sudo apt install php-fpm php-mysql

PHP-fpm, which nginx uses to process PHP files, and the PHP-MySQL module lets PHP connect with the MySQL database. All the other PHP packages that are required for processing PHP files will be installed additionally along with these two modules as dependencies.

 

 Php is installed, now we need to configure our Nginx to work with PHP.

Step 4: Configuring Nginx

To configure Nginx, we need to edit its configuration file which is located at /etc/nginx/sites-available/ location. 

 

As you can see, there is a file named default, we need to edit this file. Now, Instead of un-commenting the required lines one by one and editing them, it would be easy if you just delete this default file, create a new one, and copy-paste the required configuration lines. To delete and create a new file, run the following commands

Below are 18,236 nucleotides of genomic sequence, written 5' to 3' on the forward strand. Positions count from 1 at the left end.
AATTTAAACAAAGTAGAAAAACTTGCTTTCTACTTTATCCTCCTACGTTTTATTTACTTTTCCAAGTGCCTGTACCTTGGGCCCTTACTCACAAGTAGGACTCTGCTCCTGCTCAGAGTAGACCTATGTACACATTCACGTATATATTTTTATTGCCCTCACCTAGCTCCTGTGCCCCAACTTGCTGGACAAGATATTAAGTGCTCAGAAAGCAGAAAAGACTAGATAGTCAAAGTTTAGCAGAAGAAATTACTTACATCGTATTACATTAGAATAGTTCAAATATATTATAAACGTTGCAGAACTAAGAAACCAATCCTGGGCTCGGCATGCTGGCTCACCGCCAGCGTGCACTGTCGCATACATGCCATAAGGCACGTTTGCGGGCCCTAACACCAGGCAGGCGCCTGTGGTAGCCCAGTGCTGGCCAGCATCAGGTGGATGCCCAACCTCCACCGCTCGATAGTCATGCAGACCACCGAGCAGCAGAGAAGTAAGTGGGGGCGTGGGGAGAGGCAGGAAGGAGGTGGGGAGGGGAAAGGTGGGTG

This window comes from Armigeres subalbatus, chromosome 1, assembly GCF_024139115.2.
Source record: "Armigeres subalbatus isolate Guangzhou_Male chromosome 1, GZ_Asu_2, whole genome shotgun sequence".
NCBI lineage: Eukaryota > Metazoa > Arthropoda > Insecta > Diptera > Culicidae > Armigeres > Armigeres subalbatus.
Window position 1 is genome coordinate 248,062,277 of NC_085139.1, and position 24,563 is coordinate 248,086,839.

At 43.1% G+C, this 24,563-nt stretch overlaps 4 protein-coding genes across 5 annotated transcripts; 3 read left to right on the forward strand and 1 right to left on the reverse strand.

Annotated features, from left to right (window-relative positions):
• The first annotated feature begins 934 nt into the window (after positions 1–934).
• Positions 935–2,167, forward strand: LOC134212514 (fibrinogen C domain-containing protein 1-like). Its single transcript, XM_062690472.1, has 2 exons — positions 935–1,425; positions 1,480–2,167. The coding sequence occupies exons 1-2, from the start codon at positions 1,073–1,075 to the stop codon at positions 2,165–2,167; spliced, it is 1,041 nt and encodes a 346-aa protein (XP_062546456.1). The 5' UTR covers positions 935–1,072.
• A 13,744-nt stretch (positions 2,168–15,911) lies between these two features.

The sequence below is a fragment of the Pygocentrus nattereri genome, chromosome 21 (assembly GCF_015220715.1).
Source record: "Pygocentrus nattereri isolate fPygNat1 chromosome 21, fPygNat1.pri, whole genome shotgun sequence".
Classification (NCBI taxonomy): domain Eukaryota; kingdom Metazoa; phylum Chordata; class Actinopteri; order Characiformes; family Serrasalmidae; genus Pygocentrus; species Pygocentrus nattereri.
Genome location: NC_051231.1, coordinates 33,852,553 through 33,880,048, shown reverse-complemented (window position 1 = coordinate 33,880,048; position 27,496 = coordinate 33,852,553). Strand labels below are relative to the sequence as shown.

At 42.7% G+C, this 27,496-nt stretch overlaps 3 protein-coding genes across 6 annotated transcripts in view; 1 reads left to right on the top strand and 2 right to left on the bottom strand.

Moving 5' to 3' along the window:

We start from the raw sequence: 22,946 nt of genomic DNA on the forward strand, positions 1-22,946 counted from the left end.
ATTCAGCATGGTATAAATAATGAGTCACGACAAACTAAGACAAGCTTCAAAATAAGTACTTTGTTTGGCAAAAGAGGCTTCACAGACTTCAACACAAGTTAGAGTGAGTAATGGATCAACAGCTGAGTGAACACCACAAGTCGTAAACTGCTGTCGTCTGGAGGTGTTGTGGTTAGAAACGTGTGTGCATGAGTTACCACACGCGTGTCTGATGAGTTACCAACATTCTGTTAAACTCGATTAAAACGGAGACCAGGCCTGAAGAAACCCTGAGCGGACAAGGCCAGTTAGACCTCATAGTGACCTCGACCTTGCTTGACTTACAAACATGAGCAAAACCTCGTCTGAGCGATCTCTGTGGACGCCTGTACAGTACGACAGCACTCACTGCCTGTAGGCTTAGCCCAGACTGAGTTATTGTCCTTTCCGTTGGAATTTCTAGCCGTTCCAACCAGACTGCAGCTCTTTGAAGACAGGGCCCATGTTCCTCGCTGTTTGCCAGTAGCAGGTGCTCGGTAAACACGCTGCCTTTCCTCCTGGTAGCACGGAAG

sudo rm /etc/nginx/sites-available/default
sudo touch /etc/nginx/sites-available/default

Open this newly created file with a nano text editor. Type in

sudo nano /etc/nginx/sites-available/default

Copy the following text content and paste it in the default configuration file by pressing Ctrl+Shift+V

server {
    listen 80;
    server_name your_domain www.your_domain;
    root /var/www/html;

    index index.html index.php index.htm index.nginx-debian.html;

    location / {
        try_files $uri $uri/ =404;
    }

    location ~ \.php$ {
        include snippets/fastcgi-php.conf;
        fastcgi_pass unix:/var/run/php/php7.4-fpm.sock;
     }
}

Let’s understand this configuration code. 

  • listen 80 – This specifies the port which Nginx uses to listen for incoming web requests.
  • server_name – This defines the server block’s name. Right now there is one server block, but multiple server blocks can be created for hosting multiple web-apps. In this, we have specified the domain name of the website for which we wish to apply this configuration to. So, any web request made from this domain name will be served based on this server block configuration. If you do not use domain name, you can specify the IP address as well, or if you are configuring LEMP stack on your personal computer, just type an _ (underscore) and leave it at that.
  • root – this defines the root directory from where the Nginx will serve the web files. It is this directory where you have to store the source files of your web-application.